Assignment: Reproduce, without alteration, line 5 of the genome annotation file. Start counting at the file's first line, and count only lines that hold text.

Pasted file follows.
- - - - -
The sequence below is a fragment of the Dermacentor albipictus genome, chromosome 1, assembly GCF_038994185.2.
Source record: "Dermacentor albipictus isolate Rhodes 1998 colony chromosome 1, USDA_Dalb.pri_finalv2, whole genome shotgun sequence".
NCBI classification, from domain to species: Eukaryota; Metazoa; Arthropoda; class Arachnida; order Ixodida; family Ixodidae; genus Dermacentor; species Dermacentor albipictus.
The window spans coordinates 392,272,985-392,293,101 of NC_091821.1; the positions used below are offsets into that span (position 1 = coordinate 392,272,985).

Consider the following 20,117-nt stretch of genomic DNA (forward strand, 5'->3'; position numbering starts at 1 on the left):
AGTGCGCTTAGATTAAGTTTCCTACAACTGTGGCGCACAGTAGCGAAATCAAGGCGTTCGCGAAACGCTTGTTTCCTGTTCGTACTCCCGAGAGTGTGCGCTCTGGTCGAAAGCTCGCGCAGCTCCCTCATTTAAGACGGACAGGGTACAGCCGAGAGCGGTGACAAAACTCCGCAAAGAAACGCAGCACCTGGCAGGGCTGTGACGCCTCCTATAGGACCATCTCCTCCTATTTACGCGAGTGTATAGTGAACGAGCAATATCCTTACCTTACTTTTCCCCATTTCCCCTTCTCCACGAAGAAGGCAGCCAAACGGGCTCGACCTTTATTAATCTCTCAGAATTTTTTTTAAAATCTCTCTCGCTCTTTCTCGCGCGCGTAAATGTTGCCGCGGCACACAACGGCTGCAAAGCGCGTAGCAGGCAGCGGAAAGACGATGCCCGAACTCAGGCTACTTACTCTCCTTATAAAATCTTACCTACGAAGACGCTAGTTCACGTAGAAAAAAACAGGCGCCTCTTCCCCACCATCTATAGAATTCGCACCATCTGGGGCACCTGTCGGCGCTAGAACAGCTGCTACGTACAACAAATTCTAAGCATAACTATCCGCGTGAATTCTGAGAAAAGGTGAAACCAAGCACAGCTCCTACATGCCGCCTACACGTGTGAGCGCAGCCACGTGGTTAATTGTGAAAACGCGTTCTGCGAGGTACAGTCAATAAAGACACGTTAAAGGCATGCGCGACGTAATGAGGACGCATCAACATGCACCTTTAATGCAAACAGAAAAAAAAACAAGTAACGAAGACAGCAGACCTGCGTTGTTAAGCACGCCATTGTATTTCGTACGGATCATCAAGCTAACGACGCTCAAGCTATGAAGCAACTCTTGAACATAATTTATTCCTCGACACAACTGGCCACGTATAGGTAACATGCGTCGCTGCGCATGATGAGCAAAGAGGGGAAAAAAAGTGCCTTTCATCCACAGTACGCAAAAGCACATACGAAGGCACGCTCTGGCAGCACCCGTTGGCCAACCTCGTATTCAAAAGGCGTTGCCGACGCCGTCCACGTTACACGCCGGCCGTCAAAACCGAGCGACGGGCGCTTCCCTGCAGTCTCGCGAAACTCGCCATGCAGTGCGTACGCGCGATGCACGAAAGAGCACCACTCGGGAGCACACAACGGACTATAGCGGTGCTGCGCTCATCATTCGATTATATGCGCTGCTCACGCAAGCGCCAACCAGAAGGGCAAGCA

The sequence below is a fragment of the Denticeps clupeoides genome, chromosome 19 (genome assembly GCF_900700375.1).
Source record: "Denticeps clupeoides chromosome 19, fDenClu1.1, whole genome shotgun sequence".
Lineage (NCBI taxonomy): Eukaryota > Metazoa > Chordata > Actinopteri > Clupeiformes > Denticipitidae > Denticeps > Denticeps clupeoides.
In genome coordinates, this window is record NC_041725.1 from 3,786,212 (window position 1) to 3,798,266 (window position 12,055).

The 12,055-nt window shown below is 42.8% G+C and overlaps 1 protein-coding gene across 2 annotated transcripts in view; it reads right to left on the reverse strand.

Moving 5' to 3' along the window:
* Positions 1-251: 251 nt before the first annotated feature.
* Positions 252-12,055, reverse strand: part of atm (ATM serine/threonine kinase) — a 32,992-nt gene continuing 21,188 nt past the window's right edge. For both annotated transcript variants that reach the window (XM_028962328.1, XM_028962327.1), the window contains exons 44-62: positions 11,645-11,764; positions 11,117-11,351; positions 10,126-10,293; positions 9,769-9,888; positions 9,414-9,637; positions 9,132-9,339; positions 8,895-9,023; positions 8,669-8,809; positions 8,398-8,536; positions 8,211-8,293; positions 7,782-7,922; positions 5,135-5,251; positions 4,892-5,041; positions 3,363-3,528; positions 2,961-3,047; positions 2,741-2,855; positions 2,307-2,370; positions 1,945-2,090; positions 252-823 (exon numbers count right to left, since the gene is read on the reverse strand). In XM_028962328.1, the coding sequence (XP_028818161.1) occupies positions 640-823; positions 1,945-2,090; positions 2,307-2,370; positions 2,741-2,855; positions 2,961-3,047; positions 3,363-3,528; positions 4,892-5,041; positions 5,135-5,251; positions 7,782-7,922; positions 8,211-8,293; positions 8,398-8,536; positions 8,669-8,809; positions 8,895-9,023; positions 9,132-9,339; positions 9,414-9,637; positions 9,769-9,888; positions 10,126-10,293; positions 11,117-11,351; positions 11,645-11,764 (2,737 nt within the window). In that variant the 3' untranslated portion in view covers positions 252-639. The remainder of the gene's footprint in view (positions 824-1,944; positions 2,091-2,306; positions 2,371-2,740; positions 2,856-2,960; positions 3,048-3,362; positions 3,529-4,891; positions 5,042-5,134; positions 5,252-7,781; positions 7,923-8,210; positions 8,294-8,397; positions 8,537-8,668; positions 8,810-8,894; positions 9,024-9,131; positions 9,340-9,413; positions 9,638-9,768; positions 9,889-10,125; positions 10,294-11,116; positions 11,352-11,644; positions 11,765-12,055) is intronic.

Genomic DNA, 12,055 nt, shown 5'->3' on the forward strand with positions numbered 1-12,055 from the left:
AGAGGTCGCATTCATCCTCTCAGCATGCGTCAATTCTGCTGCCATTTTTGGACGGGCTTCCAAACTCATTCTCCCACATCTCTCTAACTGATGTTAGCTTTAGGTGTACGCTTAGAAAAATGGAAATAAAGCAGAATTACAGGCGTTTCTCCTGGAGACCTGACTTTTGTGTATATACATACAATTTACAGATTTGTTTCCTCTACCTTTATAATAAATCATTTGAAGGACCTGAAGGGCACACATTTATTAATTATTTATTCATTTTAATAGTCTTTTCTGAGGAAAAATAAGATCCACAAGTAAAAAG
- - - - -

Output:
Consider the following 20,117-nt stretch of genomic DNA (forward strand, 5'->3'; position numbering starts at 1 on the left):